LETTERS: Make annual devolution summits lean

Wycliffe Oparanya
Council of Governors chairperson Wycliffe Oparanya at the devolution conference in Kirinyaga County in March. These talks have achieved very little. PHOTO | JOSEPH KANYI | NMG 

At the 4th legislative summit in Kisumu in April, deliberations left more questions than answers as to the essence and significance of the yearly devolution gatherings.

Happening a few months after the devolution conference of March in Kirinyaga County, the two summits had a lot in common. Notably, billboards everywhere besides the thousands of attendees, usually the political class, who use such gatherings for political capital.

Going by the theme Deliver-Transform-Measure: Remaining Accountable the 6th devolution conference in Kirinyaga County, 47 counties and the national government converged to take stock and probably come up with modalities of streamlining resource sharing and governance.

Besides the usual political din, these summits usually produce yearly accounts on devolution. However, generated reports lack collective action points for replication.

It was similar for the 4th legislative summit in Kisumu. Going by the theme ‘Accelerating Devolution: Assessing the achievement and addressing the gaps in policy and legislation, the summit concluded with the usual din for MCAs car grant and housing mortgages.


Nearly the same period, the meteorological department issued an alert of a delay in season rains besides a drop in volume. In other words, the country was facing an extended drought episode.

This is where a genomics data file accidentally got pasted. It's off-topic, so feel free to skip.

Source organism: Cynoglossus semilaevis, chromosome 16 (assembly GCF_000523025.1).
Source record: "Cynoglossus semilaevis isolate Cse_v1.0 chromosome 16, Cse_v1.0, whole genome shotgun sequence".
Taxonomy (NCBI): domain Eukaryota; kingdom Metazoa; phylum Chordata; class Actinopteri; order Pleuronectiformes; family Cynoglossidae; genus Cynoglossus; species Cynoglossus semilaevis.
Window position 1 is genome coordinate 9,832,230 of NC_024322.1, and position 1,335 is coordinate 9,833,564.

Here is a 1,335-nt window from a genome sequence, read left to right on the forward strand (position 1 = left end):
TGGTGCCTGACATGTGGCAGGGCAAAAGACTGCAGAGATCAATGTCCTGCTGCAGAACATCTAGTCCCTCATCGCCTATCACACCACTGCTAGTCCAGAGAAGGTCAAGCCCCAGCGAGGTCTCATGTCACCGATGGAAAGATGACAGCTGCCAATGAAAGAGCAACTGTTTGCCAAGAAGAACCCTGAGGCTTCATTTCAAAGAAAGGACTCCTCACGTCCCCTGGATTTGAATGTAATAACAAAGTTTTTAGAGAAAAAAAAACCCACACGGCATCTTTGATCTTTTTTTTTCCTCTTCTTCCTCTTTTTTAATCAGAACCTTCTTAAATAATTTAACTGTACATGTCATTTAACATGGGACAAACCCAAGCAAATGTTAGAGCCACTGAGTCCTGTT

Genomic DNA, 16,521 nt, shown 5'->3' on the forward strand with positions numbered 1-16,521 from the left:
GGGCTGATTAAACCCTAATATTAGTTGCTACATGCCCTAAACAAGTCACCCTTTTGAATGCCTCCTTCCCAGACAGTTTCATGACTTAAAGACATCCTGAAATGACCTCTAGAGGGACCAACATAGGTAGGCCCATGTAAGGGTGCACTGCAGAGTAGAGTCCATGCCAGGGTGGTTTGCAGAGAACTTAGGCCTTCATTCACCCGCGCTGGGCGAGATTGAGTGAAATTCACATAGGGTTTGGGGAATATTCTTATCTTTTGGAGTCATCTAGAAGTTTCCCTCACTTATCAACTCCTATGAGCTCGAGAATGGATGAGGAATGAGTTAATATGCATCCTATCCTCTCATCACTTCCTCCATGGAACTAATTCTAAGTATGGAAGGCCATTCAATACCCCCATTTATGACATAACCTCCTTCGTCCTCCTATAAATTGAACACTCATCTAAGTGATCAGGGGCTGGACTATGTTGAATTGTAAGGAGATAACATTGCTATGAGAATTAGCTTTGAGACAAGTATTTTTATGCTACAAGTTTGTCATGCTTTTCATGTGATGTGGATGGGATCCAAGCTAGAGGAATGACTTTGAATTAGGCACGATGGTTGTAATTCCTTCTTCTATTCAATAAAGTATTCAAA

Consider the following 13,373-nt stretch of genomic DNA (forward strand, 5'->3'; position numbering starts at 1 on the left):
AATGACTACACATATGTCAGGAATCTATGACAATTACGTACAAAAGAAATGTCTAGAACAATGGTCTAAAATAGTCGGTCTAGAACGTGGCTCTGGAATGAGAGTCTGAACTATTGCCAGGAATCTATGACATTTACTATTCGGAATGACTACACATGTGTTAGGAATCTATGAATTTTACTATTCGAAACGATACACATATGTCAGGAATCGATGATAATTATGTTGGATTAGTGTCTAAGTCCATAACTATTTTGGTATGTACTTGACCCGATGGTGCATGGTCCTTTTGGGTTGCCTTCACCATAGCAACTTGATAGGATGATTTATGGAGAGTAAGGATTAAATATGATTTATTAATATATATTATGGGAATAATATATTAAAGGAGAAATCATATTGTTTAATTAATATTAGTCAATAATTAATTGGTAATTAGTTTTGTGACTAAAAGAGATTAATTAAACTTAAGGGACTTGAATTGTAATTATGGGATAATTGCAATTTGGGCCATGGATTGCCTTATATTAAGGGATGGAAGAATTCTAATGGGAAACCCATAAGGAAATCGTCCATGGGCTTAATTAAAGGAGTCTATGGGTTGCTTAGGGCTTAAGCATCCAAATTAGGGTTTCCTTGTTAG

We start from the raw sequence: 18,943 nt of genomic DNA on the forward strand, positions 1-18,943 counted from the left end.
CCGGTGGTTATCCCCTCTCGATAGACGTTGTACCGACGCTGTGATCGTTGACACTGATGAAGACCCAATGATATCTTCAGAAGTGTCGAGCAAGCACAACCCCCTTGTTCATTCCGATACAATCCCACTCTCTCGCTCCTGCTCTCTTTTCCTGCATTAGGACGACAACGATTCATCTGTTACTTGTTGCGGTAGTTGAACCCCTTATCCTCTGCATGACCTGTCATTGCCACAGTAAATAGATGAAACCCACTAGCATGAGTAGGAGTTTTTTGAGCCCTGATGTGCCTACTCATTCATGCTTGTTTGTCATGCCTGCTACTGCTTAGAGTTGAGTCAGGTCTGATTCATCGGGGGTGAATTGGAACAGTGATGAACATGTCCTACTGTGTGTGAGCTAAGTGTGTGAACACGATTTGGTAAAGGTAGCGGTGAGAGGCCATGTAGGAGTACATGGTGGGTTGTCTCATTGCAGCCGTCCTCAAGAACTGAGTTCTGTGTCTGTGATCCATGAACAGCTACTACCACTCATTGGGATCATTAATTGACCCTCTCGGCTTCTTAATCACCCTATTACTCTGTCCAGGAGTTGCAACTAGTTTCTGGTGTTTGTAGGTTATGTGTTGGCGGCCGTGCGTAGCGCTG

Already, some dry counties were experiencing drought and needed leadership and guidance on disaster risk management.

This opportunity was lost. Upon conclusion, little had been deliberated on disaster management, even though circumstances at the time demanding so besides disaster management being a devolved function.

Interestingly, during an inter-governmental meeting on drought and food security coordination, it was evident the majority of the county authorities were yet to set aside resources for tackling disasters.

Merely 0.8 percent of county resources were set aside for emergencies as affirmed by the controller of budget.

However, the Public Financial Management Act 2012, requires counties to set aside two percent of their allocation under emergency fund based on the counties last audited accounts. Only a few conform to this requirement.

In the event of a disaster, counties are quick to blame the national government for late responses.

Faced by disasters livelihoods of unprepared counties suffer the most.

For the annual devolution summits to have meaning, they should focus on areas of omission and commission in governance and constitutionalism. By building county capacity in the areas of governance and constitutionalism, there will be uniformity in the management of county affairs.

These huge gatherings at the yearly conferences are incapable of reaching a consensus on any subject.

Future gatherings ought to be lean, probably consisting of key members of the county executives, county assembly, and technocrats on the constitutionalism, financial management, and economics.

The show-off should stop and public resources allocated to counties used well.